All of Boyd’s works, and a PDF of the above diagram, are available from our Articles page. I might also modestly recommend my “Origins of John Boyd’s Discourse,” which illustrates some of the domains Boyd investigated (e.g., evolution, complexity, Clausewitz, Sun Tzu, etc.) as he moved along Chuck’s progression.
Unlikely because he was a US citizen, and then he died in March 1997. However, he has been enormously influential in British politics over the last several years.
In particular, he has been a significant source of ideas and inspiration for Dominic Cummings. Readers who are not citizens of the UK may not recognize Mr. Cummings. He ran the successful Vote Leave campaign in the 2016 Brexit referendum and now holds the position of chief advisor to Boris Johnson, Prime Minister of the UK.
Although I was unaware of the fact, Cummings’ interest in Boyd has been well documented in the British press. For example:
Ability to peer into and discern the inner nature or workings of things.
My first reaction when I read this was “Yawn.” I mean, who wouldn’t want the talent to “peer into and discern the inner nature or workings of things”? And in fact, up until it suddenly appeared in slide 144, Boyd hadn’t attached much importance to it. Just to give one indication, he began Patterns of Conflict with “key qualities that permit one to shape and adapt to an ever- changing environment.” Interestingly, “insight” isn’t among them. Why in the world would insight suddenly deserve a place among the five ingredients needed for vitality and growth (in other words, for life)?
Boyd thought long and hard about every line in his briefings, and bounced them off his colleagues in the Pentagon, at happy hour, and by phone. So there’s probably more here than is obvious on first encounter. For example, Boyd defines insight as an an “ability,” so can we develop it or is it innate? Is it a black art hidden to all but an initiated few, or it it something we can all improve? What’s so special about it?
We might get some idea of what Boyd had mind, and why he thought it merited inclusion in the “Theme for Vitality and Growth,” by looking at how he himself had used it. Continue reading →
My co-editor, Chuck Spinney, and I have updated page 144 of Patterns of Conflict, the “Theme for Vitality and Growth.” The last full edition of Patterns carries a date of December 1986. Even after he quit issuing new editions of the briefing, however, Boyd continued to evolve these ideas, and in 1989, he changed page 144 in a major way.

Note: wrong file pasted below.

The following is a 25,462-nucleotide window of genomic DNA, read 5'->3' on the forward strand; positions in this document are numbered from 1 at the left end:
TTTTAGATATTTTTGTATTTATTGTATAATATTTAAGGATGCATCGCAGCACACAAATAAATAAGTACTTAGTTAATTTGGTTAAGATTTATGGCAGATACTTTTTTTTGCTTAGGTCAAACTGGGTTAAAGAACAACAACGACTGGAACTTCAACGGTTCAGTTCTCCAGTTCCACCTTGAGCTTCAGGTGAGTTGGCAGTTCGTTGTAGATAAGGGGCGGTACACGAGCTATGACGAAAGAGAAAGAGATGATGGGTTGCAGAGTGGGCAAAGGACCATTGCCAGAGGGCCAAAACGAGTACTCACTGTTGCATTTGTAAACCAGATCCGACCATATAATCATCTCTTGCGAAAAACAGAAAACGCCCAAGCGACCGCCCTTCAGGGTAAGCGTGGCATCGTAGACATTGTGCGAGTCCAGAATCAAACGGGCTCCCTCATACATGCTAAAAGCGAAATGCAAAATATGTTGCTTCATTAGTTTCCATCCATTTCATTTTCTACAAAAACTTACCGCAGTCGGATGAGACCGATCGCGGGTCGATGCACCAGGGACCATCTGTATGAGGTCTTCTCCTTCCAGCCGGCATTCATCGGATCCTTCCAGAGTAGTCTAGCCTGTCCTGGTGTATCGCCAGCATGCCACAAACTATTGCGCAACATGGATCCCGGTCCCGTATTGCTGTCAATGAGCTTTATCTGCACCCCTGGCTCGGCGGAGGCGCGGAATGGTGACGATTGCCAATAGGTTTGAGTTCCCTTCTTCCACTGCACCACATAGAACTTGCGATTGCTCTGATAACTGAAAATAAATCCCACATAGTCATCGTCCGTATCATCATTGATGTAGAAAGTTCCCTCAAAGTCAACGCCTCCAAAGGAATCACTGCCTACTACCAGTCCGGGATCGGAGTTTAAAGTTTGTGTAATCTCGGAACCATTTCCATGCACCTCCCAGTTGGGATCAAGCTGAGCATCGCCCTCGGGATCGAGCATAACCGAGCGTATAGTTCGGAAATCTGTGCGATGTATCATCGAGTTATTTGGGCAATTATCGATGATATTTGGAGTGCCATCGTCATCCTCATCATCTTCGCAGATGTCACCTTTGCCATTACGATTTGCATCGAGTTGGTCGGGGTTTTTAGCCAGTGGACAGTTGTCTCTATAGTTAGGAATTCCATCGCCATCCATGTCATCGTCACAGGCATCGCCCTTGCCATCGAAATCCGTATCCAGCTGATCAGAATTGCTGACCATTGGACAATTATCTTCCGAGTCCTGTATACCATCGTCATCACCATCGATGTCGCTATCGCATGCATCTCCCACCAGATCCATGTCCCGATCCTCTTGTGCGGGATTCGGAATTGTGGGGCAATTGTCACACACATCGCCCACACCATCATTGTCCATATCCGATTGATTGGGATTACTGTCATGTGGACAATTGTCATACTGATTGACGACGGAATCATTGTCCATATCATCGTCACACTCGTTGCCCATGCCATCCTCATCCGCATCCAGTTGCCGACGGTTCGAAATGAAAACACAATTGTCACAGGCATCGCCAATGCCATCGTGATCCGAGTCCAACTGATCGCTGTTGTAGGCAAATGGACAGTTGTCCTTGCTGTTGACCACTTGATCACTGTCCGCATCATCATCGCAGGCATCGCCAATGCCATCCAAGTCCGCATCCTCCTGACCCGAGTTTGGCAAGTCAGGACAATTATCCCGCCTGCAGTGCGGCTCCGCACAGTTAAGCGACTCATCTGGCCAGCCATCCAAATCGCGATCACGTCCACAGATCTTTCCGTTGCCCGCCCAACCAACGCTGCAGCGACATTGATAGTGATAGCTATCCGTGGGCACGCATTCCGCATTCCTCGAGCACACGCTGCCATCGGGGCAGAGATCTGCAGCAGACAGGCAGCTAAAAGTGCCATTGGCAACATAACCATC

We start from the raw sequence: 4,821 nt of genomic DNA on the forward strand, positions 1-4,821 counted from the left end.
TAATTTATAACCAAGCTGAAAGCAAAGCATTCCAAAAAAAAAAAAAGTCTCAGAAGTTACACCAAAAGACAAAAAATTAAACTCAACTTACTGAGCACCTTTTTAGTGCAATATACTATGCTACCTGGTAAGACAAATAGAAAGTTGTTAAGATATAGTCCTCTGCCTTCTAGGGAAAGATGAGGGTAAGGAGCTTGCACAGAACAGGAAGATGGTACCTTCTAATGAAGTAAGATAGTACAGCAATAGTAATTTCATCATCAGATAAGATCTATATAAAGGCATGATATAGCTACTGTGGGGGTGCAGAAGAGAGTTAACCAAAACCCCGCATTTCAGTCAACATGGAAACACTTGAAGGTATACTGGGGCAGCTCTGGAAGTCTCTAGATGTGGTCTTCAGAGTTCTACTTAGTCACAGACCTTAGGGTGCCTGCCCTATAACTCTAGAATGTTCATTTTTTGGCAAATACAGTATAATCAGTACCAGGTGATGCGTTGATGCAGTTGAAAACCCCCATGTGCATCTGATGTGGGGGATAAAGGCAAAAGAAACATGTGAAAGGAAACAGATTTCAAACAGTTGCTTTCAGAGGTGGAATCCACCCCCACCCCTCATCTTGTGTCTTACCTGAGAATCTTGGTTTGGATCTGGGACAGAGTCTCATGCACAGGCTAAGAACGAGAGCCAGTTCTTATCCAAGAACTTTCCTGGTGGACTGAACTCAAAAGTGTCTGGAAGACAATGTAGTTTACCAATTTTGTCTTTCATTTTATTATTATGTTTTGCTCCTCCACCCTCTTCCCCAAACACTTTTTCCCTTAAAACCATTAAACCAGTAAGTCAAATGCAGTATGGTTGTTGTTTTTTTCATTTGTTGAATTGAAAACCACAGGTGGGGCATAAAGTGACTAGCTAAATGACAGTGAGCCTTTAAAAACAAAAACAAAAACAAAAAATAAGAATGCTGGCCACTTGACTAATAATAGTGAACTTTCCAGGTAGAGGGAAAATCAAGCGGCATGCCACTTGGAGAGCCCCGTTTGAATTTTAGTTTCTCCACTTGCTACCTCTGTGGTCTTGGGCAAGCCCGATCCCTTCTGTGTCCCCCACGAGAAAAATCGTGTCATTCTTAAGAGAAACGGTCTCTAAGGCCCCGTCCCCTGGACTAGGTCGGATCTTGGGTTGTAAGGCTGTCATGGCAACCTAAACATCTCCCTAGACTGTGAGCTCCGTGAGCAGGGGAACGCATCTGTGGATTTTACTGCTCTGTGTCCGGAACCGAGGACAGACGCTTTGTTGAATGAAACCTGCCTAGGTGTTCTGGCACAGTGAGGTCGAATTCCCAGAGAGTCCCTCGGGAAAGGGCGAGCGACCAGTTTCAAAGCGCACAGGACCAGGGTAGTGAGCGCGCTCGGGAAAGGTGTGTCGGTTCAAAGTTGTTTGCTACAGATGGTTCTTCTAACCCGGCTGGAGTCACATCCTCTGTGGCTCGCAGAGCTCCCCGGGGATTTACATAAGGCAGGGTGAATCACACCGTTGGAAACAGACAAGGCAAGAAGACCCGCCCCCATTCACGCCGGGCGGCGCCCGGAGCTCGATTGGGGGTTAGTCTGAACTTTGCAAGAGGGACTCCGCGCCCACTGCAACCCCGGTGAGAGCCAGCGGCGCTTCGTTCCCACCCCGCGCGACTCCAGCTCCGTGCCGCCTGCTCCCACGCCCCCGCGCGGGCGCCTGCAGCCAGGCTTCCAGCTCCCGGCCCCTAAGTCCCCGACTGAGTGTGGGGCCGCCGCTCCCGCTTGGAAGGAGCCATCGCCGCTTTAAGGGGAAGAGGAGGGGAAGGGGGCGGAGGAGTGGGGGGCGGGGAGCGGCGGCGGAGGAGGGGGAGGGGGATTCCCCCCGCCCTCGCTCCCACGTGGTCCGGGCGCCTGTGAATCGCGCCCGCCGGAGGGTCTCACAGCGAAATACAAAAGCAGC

Here is page 144 in the 1986 edition:
What Boyd did was replace “adaptability” with “agility” and add “orientation.” IOHAI. Unfortunately, he did not produce a new edition of Patterns with a revised page 144, so we are left with the problem of definitions for the two new terms.
He replaced “adaptability” with “agility” because if all you do is adapt, you’re in “perpetual catch-up mode,” as he explained in a conversation we had in 1992. The other side has the initiative. This will not do. Continue reading →
I don’t know about you, but I find it vary painful to watch myself, particularly if I’m trying to speak extemporaneously. For one thing, it’s too late to shout “Look at the green dot at the top of the screen!” Not to mention “Don’t talk so fast!” and “Quit mumbling!”
It gives you great respect for editors and for people who do this sort of thing well, like my two co-hosts, Matt Devost and Bob Gourley of OODA loop.
A couple of small corrections. When I was talking about my programs at the Pentagon, they included the F-14, F-15, Lightweight Fighter, and A-10, not the F-18 (which grew out of the LWF program several years after I left)*. And the magazine streaming service is Apple News+ not Amazon News+, which doesn’t exist, although I do stream music through Amazon Music Unlimited.
Skimming back over it, though, I think you’ll enjoy it. Probably not as bad as I first imagined, thanks again to my co-hosts.
* I may have actually said “A-10.” I also had the F-5E. So much going on — it was a great time to be part of tactical air.